Richard Fung: Chinese Characters

shirtless man wearing hat
Wednesday, May 3, 2017 - 11:00am to Monday, April 30, 2018 - 6:00pm

Explore the many themes and movements that have shaped Canada’s visual arts landscape since 1968.

Continuing the storylines from the new Canadian and Indigenous Galleries, this special exhibition invites visitors to experience more than 150 works in all media, including sculpture, painting, video art, installation, drawing and photography. From the feminist art movement of the 1970s to present-day Inuit art, the richness of the national Canadian and Indigenous contemporary art collections is on full display. Highlights include Shary Boyle’s work on paper Untitled (the Porcelain Fantasy series), Joyce Wieland’s O Canada, and Brian Jungen’s impressive sculptures inspired by whale skeletons: Shapeshifter and Vienna.

Venue & Address: 
National Gallery of Canada, Contemporary Galleries B101 to B109, B201 to B205 380 Sussex Drive Ottawa, ON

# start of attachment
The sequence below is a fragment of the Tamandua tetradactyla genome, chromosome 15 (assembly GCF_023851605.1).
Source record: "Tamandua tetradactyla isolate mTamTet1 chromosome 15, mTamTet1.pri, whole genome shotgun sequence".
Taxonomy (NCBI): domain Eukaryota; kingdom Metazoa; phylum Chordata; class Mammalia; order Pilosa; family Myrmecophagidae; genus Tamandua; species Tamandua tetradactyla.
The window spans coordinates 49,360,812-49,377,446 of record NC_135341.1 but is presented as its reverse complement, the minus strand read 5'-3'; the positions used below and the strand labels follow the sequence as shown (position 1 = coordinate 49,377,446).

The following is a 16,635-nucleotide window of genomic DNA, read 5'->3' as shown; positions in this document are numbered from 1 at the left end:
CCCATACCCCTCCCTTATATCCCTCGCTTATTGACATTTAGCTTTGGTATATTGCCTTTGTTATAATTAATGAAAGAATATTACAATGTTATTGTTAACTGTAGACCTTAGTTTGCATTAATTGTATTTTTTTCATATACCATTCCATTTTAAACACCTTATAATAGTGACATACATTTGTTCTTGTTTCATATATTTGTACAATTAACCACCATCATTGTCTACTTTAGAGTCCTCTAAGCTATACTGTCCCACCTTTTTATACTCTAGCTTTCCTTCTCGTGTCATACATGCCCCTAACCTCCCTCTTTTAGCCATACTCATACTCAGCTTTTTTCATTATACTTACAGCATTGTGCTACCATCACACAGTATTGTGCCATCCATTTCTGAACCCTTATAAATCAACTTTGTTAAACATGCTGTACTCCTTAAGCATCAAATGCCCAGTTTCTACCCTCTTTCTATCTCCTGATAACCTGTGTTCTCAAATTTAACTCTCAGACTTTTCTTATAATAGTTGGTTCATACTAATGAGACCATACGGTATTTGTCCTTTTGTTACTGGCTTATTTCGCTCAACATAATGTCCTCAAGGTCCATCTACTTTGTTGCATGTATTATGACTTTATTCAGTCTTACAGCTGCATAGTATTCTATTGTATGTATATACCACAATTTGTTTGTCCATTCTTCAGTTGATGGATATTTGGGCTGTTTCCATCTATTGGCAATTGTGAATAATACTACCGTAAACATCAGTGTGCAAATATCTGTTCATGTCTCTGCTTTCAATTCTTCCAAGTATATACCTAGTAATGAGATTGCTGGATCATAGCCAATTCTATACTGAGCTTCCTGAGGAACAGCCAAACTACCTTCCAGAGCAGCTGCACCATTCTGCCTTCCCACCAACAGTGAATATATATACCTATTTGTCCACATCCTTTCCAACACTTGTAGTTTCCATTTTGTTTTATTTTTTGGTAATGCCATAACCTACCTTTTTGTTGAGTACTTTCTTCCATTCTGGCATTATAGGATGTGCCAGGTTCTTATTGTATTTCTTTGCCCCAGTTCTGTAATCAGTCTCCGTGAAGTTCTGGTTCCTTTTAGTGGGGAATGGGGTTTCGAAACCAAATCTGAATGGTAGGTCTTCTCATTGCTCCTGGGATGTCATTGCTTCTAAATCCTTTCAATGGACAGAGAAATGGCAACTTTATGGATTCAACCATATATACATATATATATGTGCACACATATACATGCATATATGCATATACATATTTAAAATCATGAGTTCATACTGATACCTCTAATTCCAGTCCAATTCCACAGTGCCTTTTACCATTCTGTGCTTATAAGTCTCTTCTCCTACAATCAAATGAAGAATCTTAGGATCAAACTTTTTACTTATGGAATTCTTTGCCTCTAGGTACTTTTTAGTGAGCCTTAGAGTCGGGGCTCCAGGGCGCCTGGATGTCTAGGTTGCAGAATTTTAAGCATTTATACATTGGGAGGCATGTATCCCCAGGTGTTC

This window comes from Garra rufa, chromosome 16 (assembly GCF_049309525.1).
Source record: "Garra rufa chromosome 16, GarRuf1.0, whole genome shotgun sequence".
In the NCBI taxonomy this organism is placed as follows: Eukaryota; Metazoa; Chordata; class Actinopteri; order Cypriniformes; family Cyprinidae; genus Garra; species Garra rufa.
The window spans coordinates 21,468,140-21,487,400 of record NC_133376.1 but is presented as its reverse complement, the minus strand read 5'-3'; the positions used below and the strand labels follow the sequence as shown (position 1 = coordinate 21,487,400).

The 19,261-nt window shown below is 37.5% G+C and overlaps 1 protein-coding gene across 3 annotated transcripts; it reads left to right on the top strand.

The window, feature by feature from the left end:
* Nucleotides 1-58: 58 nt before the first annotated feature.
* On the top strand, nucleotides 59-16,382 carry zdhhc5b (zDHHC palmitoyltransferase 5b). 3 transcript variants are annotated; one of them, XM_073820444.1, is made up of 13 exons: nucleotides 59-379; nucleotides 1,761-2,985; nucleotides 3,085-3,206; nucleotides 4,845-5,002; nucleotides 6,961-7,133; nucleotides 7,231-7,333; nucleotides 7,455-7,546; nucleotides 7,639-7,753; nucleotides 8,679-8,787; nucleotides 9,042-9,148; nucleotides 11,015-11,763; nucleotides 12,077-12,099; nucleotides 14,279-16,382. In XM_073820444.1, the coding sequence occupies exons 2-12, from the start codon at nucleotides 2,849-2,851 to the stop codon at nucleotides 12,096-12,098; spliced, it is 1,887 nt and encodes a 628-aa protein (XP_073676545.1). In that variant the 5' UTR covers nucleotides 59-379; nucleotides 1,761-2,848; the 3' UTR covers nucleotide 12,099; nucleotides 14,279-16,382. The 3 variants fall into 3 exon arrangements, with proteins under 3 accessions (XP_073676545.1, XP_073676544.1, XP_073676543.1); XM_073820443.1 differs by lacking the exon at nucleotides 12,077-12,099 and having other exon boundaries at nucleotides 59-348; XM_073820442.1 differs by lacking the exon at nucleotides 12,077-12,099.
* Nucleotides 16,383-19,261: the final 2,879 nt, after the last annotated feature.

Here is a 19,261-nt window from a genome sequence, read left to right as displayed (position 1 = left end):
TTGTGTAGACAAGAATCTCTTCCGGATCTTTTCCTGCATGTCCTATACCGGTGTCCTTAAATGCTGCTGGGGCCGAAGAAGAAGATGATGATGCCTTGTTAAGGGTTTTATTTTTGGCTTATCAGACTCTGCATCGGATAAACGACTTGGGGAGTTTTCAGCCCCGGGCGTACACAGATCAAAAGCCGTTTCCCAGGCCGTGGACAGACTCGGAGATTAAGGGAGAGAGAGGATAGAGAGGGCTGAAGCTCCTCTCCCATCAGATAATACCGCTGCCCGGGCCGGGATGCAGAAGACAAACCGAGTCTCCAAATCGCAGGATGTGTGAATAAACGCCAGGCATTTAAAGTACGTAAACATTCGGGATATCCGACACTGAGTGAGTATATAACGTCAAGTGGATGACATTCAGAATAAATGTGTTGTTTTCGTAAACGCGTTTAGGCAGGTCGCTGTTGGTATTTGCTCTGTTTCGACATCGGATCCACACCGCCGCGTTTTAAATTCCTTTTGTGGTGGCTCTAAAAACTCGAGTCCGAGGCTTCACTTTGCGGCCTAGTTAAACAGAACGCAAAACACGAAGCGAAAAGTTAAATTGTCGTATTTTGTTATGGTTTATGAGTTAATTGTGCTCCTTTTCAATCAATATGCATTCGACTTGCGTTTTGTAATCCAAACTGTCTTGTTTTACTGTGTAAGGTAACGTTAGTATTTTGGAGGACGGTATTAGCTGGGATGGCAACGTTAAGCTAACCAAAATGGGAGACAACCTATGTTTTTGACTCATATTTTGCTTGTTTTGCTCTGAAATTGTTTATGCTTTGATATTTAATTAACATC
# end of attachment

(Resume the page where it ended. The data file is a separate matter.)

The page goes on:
The Cave Painter, 2013. Courtesy the artist and Jessica Bradley Gallery. Photo by Rafael Goldchain

Music for Silence, a multimedia installation by Shary Boyle (AOCA, Experimental Arts, 1994), one of Canada’s most acclaimed artists, is Canada’s official entry in the Venice Biennale 2013. The National Gallery of Canada curated the installation and helped raised some of the funds needed to bring it to Venice.

Boyle, who spent long hours working on the installation seven days a week to prepare for the fair, is enjoying an enthusiastic reception to her work. The Canada Pavilion is reporting long queues. The art fair, which features work from over 90 countries and is considered the world’s largest and most influential, runs from June 1 to November 24, 2013.

Boyle’s installation is intended to get people to slow down and experience silence, and as a result, she worked to create an intimate, darkened space for the exhibition. It includes colourful projections ceramic figures, record players, 16-mm film, and images in sign language. At the centre is a three-metre sea deity in an all-white cave.

Boyle is well-known for her bold, fantastical explorations of imaginary narratives featuring a cast of marginal characters. Her work is multidisciplinary, combining craft, a high degree of detail, porcelain figurines, animist mythologies and arcane techniques to create a symbolic language uniquely her own.

Learn more:

Canadian Art profile

CBC profile